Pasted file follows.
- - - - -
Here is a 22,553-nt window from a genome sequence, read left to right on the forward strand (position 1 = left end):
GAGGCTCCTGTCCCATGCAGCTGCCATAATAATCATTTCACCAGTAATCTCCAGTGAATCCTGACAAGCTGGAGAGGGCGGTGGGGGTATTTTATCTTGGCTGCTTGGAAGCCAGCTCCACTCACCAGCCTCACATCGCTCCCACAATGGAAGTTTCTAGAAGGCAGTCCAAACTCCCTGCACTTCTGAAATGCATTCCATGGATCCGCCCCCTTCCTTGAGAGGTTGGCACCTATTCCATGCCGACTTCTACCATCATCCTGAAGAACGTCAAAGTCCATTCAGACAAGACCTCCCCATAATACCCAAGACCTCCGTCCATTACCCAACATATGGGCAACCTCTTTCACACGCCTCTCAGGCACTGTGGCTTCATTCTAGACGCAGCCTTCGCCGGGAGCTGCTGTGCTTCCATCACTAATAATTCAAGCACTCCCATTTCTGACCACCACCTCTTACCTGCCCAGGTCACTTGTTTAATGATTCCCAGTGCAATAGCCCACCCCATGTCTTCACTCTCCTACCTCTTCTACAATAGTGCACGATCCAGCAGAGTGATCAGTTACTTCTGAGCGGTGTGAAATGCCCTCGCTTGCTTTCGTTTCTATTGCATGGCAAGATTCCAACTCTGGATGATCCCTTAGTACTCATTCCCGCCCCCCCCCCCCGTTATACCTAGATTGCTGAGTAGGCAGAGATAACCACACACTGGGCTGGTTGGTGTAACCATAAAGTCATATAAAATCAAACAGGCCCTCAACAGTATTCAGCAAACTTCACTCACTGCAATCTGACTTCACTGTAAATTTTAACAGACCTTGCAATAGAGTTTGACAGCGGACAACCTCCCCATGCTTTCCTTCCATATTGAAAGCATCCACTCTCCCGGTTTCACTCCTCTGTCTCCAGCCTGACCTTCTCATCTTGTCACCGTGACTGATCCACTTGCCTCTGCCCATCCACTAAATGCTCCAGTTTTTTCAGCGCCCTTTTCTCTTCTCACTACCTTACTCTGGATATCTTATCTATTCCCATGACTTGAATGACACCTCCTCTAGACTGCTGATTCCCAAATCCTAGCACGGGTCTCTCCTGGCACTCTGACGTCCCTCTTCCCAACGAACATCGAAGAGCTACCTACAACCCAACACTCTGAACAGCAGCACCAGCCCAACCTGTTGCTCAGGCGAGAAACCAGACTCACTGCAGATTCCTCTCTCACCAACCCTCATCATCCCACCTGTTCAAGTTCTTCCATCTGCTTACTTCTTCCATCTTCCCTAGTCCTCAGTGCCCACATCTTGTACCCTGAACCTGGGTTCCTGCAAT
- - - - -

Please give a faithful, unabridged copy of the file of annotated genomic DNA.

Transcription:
Here is a 22,553-nt window from a genome sequence, read left to right on the forward strand (position 1 = left end):
GAGGCTCCTGTCCCATGCAGCTGCCATAATAATCATTTCACCAGTAATCTCCAGTGAATCCTGACAAGCTGGAGAGGGCGGTGGGGGTATTTTATCTTGGCTGCTTGGAAGCCAGCTCCACTCACCAGCCTCACATCGCTCCCACAATGGAAGTTTCTAGAAGGCAGTCCAAACTCCCTGCACTTCTGAAATGCATTCCATGGATCCGCCCCCTTCCTTGAGAGGTTGGCACCTATTCCATGCCGACTTCTACCATCATCCTGAAGAACGTCAAAGTCCATTCAGACAAGACCTCCCCATAATACCCAAGACCTCCGTCCATTACCCAACATATGGGCAACCTCTTTCACACGCCTCTCAGGCACTGTGGCTTCATTCTAGACGCAGCCTTCGCCGGGAGCTGCTGTGCTTCCATCACTAATAATTCAAGCACTCCCATTTCTGACCACCACCTCTTACCTGCCCAGGTCACTTGTTTAATGATTCCCAGTGCAATAGCCCACCCCATGTCTTCACTCTCCTACCTCTTCTACAATAGTGCACGATCCAGCAGAGTGATCAGTTACTTCTGAGCGGTGTGAAATGCCCTCGCTTGCTTTCGTTTCTATTGCATGGCAAGATTCCAACTCTGGATGATCCCTTAGTACTCATTCCCGCCCCCCCCCCCCGTTATACCTAGATTGCTGAGTAGGCAGAGATAACCACACACTGGGCTGGTTGGTGTAACCATAAAGTCATATAAAATCAAACAGGCCCTCAACAGTATTCAGCAAACTTCACTCACTGCAATCTGACTTCACTGTAAATTTTAACAGACCTTGCAATAGAGTTTGACAGCGGACAACCTCCCCATGCTTTCCTTCCATATTGAAAGCATCCACTCTCCCGGTTTCACTCCTCTGTCTCCAGCCTGACCTTCTCATCTTGTCACCGTGACTGATCCACTTGCCTCTGCCCATCCACTAAATGCTCCAGTTTTTTCAGCGCCCTTTTCTCTTCTCACTACCTTACTCTGGATATCTTATCTATTCCCATGACTTGAATGACACCTCCTCTAGACTGCTGATTCCCAAATCCTAGCACGGGTCTCTCCTGGCACTCTGACGTCCCTCTTCCCAACGAACATCGAAGAGCTACCTACAACCCAACACTCTGAACAGCAGCACCAGCCCAACCTGTTGCTCAGGCGAGAAACCAGACTCACTGCAGATTCCTCTCTCACCAACCCTCATCATCCCACCTGTTCAAGTTCTTCCATCTGCTTACTTCTTCCATCTTCCCTAGTCCTCAGTGCCCACATCTTGTACCCTGAACCTGGGTTCCTGCAAT